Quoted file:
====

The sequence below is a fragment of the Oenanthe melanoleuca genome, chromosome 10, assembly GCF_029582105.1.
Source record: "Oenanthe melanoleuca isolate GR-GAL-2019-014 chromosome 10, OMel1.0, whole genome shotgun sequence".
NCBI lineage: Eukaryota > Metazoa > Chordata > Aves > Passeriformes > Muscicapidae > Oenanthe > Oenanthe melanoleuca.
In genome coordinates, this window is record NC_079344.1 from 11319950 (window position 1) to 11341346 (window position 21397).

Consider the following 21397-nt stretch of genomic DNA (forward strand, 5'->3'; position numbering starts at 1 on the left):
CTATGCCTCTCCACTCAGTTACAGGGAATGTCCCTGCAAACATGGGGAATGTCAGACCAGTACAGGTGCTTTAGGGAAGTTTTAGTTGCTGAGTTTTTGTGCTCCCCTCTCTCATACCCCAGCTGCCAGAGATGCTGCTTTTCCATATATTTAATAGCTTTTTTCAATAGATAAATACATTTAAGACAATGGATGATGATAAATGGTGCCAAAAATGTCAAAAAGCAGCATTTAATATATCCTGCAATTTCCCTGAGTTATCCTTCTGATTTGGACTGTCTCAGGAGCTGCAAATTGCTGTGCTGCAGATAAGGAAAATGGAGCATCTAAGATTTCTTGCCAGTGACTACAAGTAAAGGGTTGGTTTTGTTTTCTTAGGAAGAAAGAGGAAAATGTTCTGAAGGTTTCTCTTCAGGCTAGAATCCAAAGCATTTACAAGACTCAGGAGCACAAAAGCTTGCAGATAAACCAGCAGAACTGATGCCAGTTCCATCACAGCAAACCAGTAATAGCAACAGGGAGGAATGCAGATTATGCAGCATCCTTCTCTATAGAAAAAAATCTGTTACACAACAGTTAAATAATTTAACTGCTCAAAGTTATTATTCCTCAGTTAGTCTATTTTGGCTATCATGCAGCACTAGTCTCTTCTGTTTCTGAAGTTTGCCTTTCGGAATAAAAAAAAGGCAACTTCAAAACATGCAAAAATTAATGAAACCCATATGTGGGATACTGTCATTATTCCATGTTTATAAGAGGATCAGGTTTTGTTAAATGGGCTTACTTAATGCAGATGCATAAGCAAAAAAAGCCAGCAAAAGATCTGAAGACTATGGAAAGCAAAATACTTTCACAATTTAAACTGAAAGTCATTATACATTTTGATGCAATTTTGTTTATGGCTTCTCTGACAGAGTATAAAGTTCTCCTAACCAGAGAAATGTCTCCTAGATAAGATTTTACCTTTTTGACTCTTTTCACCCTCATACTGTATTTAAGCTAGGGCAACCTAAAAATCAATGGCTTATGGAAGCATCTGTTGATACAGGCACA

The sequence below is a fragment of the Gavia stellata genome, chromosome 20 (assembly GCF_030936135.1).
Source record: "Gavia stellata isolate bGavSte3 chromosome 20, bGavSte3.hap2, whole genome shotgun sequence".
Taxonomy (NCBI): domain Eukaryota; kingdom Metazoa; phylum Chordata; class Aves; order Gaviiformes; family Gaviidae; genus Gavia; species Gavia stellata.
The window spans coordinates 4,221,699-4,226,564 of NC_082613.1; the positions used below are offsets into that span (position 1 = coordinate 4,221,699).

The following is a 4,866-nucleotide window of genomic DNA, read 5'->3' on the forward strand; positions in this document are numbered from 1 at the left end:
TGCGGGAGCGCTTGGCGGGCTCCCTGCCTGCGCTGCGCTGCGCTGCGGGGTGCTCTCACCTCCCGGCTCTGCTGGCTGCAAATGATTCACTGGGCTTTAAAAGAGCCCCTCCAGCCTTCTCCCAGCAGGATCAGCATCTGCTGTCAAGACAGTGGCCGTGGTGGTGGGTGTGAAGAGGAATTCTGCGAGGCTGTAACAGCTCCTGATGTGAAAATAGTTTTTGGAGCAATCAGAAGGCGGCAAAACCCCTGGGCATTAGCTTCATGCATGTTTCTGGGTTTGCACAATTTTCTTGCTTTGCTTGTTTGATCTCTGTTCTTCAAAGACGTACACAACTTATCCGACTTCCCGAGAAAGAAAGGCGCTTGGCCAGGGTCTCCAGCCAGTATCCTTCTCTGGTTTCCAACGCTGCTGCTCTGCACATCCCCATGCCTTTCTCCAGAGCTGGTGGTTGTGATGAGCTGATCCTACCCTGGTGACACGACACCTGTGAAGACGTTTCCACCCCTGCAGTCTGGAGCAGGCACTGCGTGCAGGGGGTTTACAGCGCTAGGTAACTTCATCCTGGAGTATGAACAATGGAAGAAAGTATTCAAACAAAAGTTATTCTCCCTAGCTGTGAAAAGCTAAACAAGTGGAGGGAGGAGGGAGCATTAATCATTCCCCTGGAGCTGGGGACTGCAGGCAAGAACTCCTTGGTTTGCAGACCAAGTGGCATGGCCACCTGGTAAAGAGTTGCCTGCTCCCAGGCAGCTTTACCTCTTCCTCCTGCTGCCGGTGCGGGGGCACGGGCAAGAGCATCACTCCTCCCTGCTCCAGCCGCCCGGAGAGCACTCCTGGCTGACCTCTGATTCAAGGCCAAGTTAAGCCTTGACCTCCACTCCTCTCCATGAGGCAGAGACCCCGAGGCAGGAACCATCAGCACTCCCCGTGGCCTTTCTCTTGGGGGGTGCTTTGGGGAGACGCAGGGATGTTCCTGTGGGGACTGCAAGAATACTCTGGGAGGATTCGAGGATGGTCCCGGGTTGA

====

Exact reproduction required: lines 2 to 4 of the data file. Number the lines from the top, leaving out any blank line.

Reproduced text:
Source record: "Oenanthe melanoleuca isolate GR-GAL-2019-014 chromosome 10, OMel1.0, whole genome shotgun sequence".
NCBI lineage: Eukaryota > Metazoa > Chordata > Aves > Passeriformes > Muscicapidae > Oenanthe > Oenanthe melanoleuca.
In genome coordinates, this window is record NC_079344.1 from 11319950 (window position 1) to 11341346 (window position 21397).